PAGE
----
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The Must-Do for All Ages is “Tyrannosaurs: Meet the Family”

It might be cliché, but the phrase “something for everyone” comes to mind after some time (and believe me, not nearly enough!) at Tyrannosaurs: Meet the Family, the new exhibit at Science Museum of Virginia.

My 20-something science-loving daughter and I roamed the exhibition exploring rare fossil specimens and breathtaking life-sized dinosaur skeletons. We learned about paleontologists (with nicknames like “Bones”) who committed their lives to this iconic science of discovery. We measured our strength against the biteforce of the T. rex, and I ran from dinosaurs in Carytown. (Yes, that was only me!)

This summer’s Tyrannosaurs: Meet the Family is the world’s first exhibition showcasing the newly revised tyrannosaur family tree. And there truly is something for everyone in your human family in this giant exhibition! While T. rex is arguably the world’s most popular dinosaur, there’s a lot more to learn about the “tyrant lizard king” and some of its colorful, feathered relatives. The exhibit also explores how sudden environmental devastation can cause even the most dominant species to go extinct, particularly impactful now as we attempt to manage the effects of climate change on the species that inhabit the earth today.

Learning is wonderful, but for most kids – and adults, frankly – having fun at the same time is even better. While many of the installations require reading, there’s a lot going on at this exhibition for younger kids and family members who are less cerebral. While my daughter didn’t accept the challenge to race the dinosaurs through Carytown, she did humor me and compare her strength to the biteforce of a T. rex. She also recorded me taking part in the virtual experience and snapped a few pictures of her beloved mother getting munched on by a dino.

Bottom line, whether you’re a classic science-loving museum-goer or someone who’s looking for a roaring good adventure, this visit to Science Museum of Virginia to see Tyrannosaurs: Meet the Family will be a memorable one. This immersive, multimedia exhibition is chock-full of information and dinosaur-sized fun for every member of the family.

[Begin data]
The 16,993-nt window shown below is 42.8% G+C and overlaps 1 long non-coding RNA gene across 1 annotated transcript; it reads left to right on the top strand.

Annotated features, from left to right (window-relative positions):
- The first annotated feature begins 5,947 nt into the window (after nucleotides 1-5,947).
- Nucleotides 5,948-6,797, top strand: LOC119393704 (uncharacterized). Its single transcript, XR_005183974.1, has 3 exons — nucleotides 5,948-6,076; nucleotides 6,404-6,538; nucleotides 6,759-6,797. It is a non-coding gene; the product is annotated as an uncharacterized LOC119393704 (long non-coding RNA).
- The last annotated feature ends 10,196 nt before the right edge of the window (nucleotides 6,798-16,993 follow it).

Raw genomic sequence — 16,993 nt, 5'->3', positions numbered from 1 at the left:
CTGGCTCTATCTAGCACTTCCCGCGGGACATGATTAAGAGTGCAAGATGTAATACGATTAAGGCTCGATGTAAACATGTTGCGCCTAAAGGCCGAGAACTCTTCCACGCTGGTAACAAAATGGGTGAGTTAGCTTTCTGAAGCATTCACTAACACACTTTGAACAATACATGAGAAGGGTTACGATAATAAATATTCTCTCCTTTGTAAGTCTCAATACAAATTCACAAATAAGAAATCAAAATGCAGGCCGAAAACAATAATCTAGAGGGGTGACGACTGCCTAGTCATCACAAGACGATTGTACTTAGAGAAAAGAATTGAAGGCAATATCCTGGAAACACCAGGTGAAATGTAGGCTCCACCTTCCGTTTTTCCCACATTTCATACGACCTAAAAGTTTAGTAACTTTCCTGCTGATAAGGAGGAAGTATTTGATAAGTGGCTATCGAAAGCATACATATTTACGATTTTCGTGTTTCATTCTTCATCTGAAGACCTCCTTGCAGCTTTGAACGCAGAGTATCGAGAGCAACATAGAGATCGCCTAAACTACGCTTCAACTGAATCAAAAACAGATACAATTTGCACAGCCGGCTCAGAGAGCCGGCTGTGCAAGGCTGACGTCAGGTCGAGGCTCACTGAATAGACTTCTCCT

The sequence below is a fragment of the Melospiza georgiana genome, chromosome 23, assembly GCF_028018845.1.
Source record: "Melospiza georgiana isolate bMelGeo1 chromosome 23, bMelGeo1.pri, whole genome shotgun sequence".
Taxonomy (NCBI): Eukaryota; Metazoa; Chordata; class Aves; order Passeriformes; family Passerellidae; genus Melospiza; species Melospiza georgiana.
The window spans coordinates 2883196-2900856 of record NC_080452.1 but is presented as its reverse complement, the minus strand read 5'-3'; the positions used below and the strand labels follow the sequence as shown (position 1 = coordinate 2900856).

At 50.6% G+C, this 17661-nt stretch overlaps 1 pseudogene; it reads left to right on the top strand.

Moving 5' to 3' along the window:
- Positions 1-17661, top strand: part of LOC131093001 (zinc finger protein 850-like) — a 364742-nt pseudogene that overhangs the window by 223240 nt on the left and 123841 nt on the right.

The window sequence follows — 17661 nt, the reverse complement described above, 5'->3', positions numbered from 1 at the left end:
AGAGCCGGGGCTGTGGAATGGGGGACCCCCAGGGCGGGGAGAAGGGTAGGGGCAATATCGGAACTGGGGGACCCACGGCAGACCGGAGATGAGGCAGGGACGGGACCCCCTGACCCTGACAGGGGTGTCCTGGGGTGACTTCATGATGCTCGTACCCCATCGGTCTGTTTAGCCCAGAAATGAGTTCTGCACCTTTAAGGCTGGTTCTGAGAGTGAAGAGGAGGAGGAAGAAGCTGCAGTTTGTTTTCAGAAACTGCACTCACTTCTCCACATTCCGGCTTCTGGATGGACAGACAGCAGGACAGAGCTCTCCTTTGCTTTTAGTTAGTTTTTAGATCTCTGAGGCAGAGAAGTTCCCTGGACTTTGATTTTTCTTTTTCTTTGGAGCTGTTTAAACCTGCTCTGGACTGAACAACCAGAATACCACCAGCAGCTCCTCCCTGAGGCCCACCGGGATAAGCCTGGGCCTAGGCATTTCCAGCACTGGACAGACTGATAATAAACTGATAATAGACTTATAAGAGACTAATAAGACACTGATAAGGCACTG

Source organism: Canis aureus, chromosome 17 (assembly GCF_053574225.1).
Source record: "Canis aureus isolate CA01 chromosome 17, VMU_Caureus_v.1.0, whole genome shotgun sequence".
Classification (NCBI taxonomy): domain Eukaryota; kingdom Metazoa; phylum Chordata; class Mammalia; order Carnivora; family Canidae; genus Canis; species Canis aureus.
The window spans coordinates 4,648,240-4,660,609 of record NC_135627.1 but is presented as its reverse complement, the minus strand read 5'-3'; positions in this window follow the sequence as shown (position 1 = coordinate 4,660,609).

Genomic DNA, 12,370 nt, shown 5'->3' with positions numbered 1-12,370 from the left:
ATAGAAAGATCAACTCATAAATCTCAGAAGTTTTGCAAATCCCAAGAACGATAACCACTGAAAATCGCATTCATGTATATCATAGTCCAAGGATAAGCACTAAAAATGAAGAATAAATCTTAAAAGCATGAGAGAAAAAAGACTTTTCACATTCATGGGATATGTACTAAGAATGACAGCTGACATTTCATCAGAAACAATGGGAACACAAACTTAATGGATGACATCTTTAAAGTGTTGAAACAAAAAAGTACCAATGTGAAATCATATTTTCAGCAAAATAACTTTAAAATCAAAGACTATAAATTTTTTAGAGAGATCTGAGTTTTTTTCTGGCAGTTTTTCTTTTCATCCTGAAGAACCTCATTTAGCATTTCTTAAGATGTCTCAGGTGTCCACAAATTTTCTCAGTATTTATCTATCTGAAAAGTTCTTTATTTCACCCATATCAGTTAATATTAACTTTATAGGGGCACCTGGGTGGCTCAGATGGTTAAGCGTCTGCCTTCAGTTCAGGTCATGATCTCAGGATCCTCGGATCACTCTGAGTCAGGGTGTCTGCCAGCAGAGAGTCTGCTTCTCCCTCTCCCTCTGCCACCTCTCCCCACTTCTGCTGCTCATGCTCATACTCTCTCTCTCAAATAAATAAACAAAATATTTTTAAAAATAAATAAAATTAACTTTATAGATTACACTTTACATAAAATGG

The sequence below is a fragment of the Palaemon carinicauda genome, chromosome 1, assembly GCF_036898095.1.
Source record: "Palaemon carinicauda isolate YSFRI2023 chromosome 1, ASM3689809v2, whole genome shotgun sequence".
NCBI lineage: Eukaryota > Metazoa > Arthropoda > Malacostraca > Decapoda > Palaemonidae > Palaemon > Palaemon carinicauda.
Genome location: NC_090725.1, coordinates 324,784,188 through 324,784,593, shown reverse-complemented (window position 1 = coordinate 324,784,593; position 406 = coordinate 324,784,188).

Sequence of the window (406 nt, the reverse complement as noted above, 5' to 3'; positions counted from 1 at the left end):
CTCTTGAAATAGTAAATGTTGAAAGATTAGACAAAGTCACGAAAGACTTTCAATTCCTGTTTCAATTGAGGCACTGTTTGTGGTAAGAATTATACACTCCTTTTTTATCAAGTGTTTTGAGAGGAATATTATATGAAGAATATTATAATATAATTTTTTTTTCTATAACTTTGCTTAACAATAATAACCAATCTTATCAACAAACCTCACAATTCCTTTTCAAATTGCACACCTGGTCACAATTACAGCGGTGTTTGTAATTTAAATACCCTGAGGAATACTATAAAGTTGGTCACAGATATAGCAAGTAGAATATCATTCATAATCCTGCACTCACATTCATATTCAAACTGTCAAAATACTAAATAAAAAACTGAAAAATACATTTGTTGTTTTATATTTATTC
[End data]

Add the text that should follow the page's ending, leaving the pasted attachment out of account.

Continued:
Don’t Miss Dinosaurs Alive! in The Dome

Dinosaurs Alive! brings dinosaurs, their behaviors, and their ancient environments to life on screen. See stunningly realistic and scientifically accurate computer generated imagery (CGI) as these great creatures of the past are brought to life. At forty minutes, the film is the perfect length for shorter attention spans. My 80-year-old mom loved these movies! Purchase tickets for The Dome at

Tyrannosaurs: Meet the Family at the Science Museum runs through October 3, 2021.
During regular operating hours (9:30 a.m. to 5 p.m. seven days a week), single-day admission to Tyrannosaurs: Meet the Family is available through a combination ticket that includes access to the exhibition as well as regular exhibits (Speed, Boost, and so much more, plus the other temporary exhibit about mental wellness, Mind Matters, through August 29).

  • Admission is $20.50 for adults; $18.50 for youth (six to twelve) and seniors (sixty and older); and $15 for preschool-aged children (three to five). Dome tickets* are additional. Discounts are available for teachers, military personnel and through the Museums for All program.
  • Admission during Thursday and Friday extended hours (June 24 – October 1, 5 – 8 p.m.) for Tyrannosaurs: Meet the Family only is $10.
  • Museum members receive free admission to the Museum and this exhibition. Join here.
  • If you’re coming to see Tyrannosaurs: Meet the Family on a Saturday or Sunday, check out the line up of local food trucks we have coming to the Museum. Dinosaurs and lunch, yes please!

For museum hours and ticketing information, visit


Karen Schwartzkopf has her dream job as managing editor of RFM. Wife, mother, arts and sports lover, she lives and works in the West End with her family, including husband Scott, who not coincidentally is RFM’s creative director. You can read Karen’s take on parenting her three daughters – Sam, Robin, and Lindsey, also known as the women-children – in the Editor’s Voice.

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